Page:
dent and his party on board the Mayflower
are well on their way down the Potomac.
The Dolphin Is enroute from Washington
with the members ol.' the house and senate
naval committees on board. A specially
chartered steamer Is bringing here a party
of more than 100 members of congress.
From Baltimore, Richmond and New York
veritable fleets of excursion boats are mak
ing their way to the reviewing grounds
and tomorrow will find the roads filled
as seldom before with a host of all manner
of floating craft.
Rear Admiral 8 perry reported the arrival
of his fleet and the welcoming squadron
under command of Rear Admiral Arnold
to the Navy department tbls morning as
soon as the twenty-five ships of the Joint
command were brought to a standstill at
the ocean drill grounds. Practically all of
the messages sent to the Norfolk navy
yard wireless station by the flag-ship Con
necticut were in cipher code. None but
official messages were exchanged, Admiral
8 perry having given orders to the wireless
operators neither to send nor receive per
sonal or commercial messages. Whether or
not Admiral Sparry will take advantage
of the stay at the drill grounds until to
morrow morning to Inspect sny of the
vessels is not known, but It Is believed by
the officers that are here that he will leave
this duty until after the president's review.
Hundreds of people who went to Virginia
beach and Cape Henry today, hoping to
catch a glimpse of the ships, were disap
pointed, as the ships lay off too far the
coast to be observed even from high
towers. The faint tracings of smoke from
some commercial steamer passing up and
down the coast occasionally set the throngs
aflutter with excitement, but hopes were
quickly dispelled when the unromantlc
vessels of commerce came within range of
Bis Crowd of Exenrslonlsts.
Both Norfolk and Old Point were fairly
choked with excursionists and visitors and
the hotels were crowded. The repair ship
Panther, a converted cruiser commanded
by Commander Valentine 8. Nelson, stole
in today, the third of the auxillsties of
the fleet to make home. A homeward bound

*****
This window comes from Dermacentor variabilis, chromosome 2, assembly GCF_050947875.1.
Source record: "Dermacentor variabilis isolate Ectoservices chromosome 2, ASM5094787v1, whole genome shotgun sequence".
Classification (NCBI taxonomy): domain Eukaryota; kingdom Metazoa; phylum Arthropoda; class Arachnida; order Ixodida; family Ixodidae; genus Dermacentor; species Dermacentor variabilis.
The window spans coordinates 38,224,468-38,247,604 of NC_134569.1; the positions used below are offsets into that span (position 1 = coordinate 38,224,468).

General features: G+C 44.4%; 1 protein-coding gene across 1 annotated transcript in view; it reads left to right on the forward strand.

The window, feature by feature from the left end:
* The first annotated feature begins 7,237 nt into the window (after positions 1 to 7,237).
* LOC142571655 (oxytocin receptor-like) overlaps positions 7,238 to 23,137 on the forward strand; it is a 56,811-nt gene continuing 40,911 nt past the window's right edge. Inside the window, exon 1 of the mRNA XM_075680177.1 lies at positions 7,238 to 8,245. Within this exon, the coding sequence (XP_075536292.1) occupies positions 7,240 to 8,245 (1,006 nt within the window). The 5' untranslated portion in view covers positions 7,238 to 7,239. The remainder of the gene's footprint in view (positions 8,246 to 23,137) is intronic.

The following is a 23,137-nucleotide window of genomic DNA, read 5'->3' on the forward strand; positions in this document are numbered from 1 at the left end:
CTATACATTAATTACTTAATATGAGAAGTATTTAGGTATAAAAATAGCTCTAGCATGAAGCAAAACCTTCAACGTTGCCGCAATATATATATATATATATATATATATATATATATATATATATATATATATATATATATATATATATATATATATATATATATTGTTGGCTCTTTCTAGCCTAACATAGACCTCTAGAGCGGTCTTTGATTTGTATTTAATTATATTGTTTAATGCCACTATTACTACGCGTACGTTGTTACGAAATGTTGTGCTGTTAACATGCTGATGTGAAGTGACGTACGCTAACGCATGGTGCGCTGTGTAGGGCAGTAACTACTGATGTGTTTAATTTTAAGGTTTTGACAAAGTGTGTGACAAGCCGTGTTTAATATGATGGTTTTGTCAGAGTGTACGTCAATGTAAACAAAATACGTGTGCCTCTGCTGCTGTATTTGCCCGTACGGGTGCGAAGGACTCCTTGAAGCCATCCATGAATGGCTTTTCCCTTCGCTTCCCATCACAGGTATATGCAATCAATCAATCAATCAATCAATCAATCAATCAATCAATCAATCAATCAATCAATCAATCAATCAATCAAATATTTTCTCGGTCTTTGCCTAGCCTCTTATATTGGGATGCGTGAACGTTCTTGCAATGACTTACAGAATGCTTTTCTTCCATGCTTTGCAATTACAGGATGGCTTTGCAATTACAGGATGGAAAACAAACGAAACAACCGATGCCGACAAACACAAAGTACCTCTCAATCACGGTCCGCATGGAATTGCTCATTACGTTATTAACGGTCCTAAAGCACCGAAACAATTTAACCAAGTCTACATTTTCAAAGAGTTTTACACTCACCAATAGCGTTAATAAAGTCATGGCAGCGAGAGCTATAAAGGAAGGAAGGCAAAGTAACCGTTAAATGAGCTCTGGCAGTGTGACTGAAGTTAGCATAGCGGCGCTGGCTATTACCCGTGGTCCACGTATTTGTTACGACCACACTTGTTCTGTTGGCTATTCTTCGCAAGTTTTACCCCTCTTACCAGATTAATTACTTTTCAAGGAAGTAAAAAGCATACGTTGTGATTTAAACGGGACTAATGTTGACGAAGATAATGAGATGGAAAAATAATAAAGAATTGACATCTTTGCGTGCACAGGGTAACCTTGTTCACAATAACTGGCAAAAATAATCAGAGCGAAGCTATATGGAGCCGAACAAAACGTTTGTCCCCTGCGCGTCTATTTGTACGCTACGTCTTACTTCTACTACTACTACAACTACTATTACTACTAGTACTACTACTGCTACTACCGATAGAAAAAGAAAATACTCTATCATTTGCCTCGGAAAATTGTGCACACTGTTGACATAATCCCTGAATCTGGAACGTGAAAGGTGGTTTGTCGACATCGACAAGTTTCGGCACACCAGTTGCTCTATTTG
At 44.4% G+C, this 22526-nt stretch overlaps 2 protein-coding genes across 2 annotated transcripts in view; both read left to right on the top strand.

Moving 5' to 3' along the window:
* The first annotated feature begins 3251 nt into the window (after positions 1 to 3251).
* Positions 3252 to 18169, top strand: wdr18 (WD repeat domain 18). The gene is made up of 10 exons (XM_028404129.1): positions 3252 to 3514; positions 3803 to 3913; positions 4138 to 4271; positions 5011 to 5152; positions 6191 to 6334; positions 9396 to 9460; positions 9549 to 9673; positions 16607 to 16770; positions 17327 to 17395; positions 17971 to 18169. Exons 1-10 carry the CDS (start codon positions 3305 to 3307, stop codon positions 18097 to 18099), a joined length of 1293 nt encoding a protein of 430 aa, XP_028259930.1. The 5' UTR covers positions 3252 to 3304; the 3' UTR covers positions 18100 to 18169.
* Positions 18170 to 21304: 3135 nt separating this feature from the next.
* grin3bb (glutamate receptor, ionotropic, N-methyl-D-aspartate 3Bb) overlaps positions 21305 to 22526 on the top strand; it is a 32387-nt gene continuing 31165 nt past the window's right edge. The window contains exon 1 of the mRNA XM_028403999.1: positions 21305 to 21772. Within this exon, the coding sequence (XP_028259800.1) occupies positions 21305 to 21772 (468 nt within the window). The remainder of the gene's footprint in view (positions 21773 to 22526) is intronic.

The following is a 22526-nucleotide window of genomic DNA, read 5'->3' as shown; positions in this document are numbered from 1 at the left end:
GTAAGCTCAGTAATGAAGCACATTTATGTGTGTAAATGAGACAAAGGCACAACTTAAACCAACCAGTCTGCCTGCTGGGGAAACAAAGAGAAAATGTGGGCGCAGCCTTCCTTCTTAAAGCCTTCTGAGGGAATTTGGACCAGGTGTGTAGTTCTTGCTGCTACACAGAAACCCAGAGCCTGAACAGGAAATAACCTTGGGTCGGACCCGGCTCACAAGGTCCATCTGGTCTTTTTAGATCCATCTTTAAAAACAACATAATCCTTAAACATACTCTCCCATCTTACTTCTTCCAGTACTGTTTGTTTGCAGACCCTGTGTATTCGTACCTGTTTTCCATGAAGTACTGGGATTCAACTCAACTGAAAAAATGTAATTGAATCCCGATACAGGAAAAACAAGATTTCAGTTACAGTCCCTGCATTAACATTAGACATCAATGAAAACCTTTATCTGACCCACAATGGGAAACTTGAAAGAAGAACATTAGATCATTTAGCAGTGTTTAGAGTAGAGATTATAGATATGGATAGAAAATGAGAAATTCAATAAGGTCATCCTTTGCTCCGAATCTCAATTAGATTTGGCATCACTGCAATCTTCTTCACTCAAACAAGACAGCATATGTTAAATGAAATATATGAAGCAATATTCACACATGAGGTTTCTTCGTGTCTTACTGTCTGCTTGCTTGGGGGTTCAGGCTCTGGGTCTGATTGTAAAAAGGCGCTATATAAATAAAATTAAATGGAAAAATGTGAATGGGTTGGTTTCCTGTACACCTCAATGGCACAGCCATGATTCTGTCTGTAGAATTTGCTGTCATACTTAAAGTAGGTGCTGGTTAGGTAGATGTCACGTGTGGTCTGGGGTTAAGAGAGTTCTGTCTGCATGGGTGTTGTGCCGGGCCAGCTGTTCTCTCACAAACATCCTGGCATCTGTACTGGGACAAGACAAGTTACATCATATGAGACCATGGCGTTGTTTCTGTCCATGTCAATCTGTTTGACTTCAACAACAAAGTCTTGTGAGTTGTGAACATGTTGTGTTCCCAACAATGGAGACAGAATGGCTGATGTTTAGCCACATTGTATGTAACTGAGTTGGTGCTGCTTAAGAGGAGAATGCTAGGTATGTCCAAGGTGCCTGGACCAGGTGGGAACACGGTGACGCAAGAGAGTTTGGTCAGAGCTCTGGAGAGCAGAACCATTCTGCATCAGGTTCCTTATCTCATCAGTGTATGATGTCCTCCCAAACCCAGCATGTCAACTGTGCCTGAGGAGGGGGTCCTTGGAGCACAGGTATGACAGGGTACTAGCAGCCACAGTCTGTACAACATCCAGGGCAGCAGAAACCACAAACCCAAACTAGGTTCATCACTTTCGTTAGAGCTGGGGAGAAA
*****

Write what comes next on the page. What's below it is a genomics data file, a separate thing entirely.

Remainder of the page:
pennant of red streamed behind aa It en
tered the capes and proceeded to aa an
chorage almost directly off the government
(Continued on Second Page.)
Venesneln High Conrt Finds that He
Instigated Plot to Kill Gen
eral Gomes,
CARACAS, Feb. H.-(Vla Willemstad,
Feb. a.) Clprlano Castro has lost his title
as president of Venesuela, the high federal
court having rendered a decision that suf
ficient evidence had been presented In the
suit brought against htm by the attorney
general at the Instance qf Senor Alcantara,
minister of the Interior, on tha charge of
having attempted to bring about the assas
sination of Juan Vlcor.te ,Gomes, the act
ing president In Its decision the federal
high tiour iranafera tha suit .te the crim
inal court and declares, that Castro In
consequence ot the disclosures Is constitu
tionally suspended from the presidency.
The suit to bring about the constitutional
removal of President Castro wss instituted
several weeks ago at the instance of the
minister ot the Interior, wnose communica
tion to the attorney general on this sub
ject was accompanied by a large quantity
of documentary evidence relating to the
alleged plot against the life of Gomos. The
minister declared that the documents
showed this plot was the result of sug
gestions, advice and orders of General
Castro. Castro, who has recovered from
an operation which he underwent at a pri
vate sanitarium at Berlin, left that city
vaaterdav for Dresden, where It Is his in
tention to make a protracted stay.
Naraes Go on Strike nnd Three Hun
dred Inmates Left to
NEW TORK, -Feb. a. The steamship
Prins William IV. which arrived here to
day from Venesuela, brought reports of
great distress In the hospitals at Caracas.
A short time ago the physicians and nurses
in the hospitals went on strike because the
authorities had failed to furnish sufficient
supplies of food and medicine. There were
300 patients In the hospitals whore the
trouble occurred and they were starving
for want of the necessaries of life.
The passengers of the Prins Wlllom IV
Included U. Paulus Sannon, Haltien minis
ter to Washington.
Assanlt on White Woman Causes Mob
to Collect Around City Jail.
OTTUMWA, la.. Feb. 81.-A parallel to
the anti-negro riots at Springfield, 111., was
feared here today. For hours a mob ot
several hundred confronted the city Jail.
The excitement followed the discovery that
a brutal assault had been made by a negro
at I o'clock this morning on Mrs. C. M.
Johnson, wife of an Ottumwa commercial
traveler. The negro forced an entrance to
the Johnson home. In which Mrs. Johnson
waa alone with a baby. Bloodhounds and
a posse Immediately began searching for
Mrs. Johnson's assailant, while angry
crowds gathered near the Jail In which
was confined a negro named Junkln, sus
pected of having murdered Miss Rosen, a
white girl, two weeks ago. To avoid the
mob Junkln was hustled out of town, but
his departure did not dispel fear of rioting.
Serious apprehension was felt thst a bloody
outbreak might occur at any moment.
At 6 o'clock tonight the mob that has
been hanging around the city Jail all day
Increased to about 1.000. Excitement la at
fever heat and only a leader Is needed to
Incite the mob to rioting.
Thus fr no arrests have been made, hut
100 special armed deputies are scouring the
country In search of Mrs. Johnson's as
sailant. No call has been made for sol
diers, but the local company of national
guard la remaining within call of tha cap
tain. l.laht Plant for Seott'a Bluff.
SCOTT'S BUUFF, Neb., Feb. 21.-(Spe-clal.)